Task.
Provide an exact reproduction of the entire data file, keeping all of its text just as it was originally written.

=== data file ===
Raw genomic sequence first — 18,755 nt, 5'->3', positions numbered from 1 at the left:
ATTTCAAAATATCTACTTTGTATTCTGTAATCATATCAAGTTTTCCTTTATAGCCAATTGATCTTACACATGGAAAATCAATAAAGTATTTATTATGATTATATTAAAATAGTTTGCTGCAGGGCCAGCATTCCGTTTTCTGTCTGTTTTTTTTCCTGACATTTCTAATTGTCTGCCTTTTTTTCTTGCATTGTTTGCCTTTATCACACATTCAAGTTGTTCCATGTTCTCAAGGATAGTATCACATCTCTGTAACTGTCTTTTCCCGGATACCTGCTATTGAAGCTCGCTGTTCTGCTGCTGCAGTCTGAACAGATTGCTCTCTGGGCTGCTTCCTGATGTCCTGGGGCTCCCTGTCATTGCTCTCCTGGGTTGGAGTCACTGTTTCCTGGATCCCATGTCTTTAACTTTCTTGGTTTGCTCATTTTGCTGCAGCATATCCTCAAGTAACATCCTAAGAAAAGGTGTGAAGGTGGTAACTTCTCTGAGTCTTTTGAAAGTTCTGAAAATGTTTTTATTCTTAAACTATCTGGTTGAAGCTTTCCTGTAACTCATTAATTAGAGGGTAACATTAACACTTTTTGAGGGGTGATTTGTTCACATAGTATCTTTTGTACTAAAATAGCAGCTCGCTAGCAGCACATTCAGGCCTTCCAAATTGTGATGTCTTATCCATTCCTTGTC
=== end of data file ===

Raw genomic sequence first — 18,755 nt, 5'->3', positions numbered from 1 at the left:
ATTTCAAAATATCTACTTTGTATTCTGTAATCATATCAAGTTTTCCTTTATAGCCAATTGATCTTACACATGGAAAATCAATAAAGTATTTATTATGATTATATTAAAATAGTTTGCTGCAGGGCCAGCATTCCGTTTTCTGTCTGTTTTTTTTCCTGACATTTCTAATTGTCTGCCTTTTTTTCTTGCATTGTTTGCCTTTATCACACATTCAAGTTGTTCCATGTTCTCAAGGATAGTATCACATCTCTGTAACTGTCTTTTCCCGGATACCTGCTATTGAAGCTCGCTGTTCTGCTGCTGCAGTCTGAACAGATTGCTCTCTGGGCTGCTTCCTGATGTCCTGGGGCTCCCTGTCATTGCTCTCCTGGGTTGGAGTCACTGTTTCCTGGATCCCATGTCTTTAACTTTCTTGGTTTGCTCATTTTGCTGCAGCATATCCTCAAGTAACATCCTAAGAAAAGGTGTGAAGGTGGTAACTTCTCTGAGTCTTTTGAAAGTTCTGAAAATGTTTTTATTCTTAAACTATCTGGTTGAAGCTTTCCTGTAACTCATTAATTAGAGGGTAACATTAACACTTTTTGAGGGGTGATTTGTTCACATAGTATCTTTTGTACTAAAATAGCAGCTCGCTAGCAGCACATTCAGGCCTTCCAAATTGTGATGTCTTATCCATTCCTTGTC